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The Unmarked Detour: A Family's Journey Through Post-Concussion Syndrome (Video)

When her daughter Heidi suffered a concussion warming up in goal before a hockey game in February 2010, litle did Dorothy Bedford realize that the night would mark the beginning of a fourteen-month long recovery from post-concussion syndrome requiring three medical leaves of absences and treatment by nearly a dozen medical specialists.

For the full companion article, click here.

For a page with links to each part in the article series comprising the article, click here

Reviewed by Rosemarie Scolaro Moser, Ph.D.

 

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Average: 5 (1 vote)

The Unmarked Detour

Thank goodness the parents of Heidi had the good sense to realize concussions are serious. Heidi was also fortunate in that her parents were able to afford the best medical treatment available - most families would not be able to pay for these services.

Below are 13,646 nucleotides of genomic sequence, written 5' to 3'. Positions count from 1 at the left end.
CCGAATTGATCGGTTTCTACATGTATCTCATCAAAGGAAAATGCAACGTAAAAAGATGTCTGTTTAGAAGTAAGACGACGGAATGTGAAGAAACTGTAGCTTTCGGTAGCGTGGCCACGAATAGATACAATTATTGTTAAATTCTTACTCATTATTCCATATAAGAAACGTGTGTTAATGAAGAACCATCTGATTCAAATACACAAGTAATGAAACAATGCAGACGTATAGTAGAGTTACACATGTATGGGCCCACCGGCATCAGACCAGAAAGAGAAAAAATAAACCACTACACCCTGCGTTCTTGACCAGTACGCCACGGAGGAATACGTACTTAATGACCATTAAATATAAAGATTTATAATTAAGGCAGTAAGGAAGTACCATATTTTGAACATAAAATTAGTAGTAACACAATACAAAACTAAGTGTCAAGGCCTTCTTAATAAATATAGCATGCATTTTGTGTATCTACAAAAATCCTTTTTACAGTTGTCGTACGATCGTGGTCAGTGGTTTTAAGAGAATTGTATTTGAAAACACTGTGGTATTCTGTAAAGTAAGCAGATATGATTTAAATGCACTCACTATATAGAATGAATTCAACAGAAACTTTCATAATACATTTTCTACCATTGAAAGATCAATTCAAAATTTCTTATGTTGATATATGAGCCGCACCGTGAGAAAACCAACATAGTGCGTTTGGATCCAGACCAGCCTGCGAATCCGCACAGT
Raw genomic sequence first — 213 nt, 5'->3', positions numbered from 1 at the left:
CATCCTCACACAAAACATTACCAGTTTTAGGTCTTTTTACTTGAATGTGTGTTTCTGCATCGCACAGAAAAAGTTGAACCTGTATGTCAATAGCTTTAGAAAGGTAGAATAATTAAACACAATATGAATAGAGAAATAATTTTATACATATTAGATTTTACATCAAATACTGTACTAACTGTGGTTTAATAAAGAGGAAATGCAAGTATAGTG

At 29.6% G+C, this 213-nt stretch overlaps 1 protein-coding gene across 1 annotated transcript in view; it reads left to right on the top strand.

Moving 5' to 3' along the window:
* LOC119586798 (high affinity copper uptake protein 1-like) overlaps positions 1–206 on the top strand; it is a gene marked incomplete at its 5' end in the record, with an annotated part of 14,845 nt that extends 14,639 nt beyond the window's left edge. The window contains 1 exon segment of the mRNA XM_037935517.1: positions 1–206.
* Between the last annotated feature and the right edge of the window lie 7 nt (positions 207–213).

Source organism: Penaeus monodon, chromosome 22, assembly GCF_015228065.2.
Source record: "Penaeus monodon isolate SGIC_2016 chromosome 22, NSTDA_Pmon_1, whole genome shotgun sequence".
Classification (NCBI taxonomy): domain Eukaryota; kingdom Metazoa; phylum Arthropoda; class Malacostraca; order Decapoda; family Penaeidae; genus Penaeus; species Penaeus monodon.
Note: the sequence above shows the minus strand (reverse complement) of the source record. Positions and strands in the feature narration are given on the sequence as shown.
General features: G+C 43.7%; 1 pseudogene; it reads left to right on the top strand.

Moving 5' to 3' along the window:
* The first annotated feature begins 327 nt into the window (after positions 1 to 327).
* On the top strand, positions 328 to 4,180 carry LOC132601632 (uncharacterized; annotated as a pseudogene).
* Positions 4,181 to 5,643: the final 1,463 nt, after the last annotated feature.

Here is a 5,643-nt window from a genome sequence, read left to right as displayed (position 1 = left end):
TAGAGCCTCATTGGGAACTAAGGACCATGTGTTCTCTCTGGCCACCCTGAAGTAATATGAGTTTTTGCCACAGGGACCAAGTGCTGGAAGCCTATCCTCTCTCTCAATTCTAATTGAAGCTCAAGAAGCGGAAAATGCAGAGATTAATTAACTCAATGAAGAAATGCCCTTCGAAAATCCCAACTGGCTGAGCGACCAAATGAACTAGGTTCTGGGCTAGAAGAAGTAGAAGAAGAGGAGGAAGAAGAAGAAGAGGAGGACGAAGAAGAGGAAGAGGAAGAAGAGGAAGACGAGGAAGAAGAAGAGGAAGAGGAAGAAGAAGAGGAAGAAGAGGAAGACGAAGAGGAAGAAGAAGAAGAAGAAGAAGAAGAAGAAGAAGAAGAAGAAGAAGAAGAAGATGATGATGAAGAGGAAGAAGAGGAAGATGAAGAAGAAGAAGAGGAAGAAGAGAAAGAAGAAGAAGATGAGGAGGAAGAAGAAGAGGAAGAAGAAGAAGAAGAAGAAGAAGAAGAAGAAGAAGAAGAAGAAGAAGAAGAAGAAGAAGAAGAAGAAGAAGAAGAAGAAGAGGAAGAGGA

Our understanding of the impact on lives of head injuries and concussions is still immature but, hopefully, the medical profession's knowledge will grow substantially in the next few years.
Meanwhile, I hope more people will get the message that they need to "Play It Safe" and wear a safety approved helmet while participating in impact sports.

Helmets important, but ...

Thanks for your comment, Karyn. One thing MomsTeam tries to emphasize, however, as much as possible, is that there is NO helmet - whether it be lacrosse, football, hockey, or soccer - that has yet been shown in a peer-reviewed study to prevent mild traumatic brain injury (mTBI) (e.g. concussion). A recent study did show that a poorly-fitting football helmet, especially one with an improperly inflated air bladder, does increase the risk of concussion and catastrophic injury, so, to that extent, a helmet is important. Helmets are primarily designed to prevent skull fractures and intracranial bleeds, which can be, and often are, catastrophic or life-threatening.

Lindsay Barton

Senior Editor

MomsTeam.com

The Unmarked Detour

Wow... Our journey is 4+ years right now and I agree with Dorothy Bedford's assessment of so many nuances of this journey. When she commented about how it is the parent's job to communicate between the doctors who are not used to communicating, she impressed me with her eloquent phrasing to describe something so incredibly frustrating! I often felt and still can feel as though I am driving the bus of my daughter's recovery. Also, recovery is a loose description, using the term "improved life" is better. Thank you so much Dorothy for documenting this journey and providing insight as only a mom can.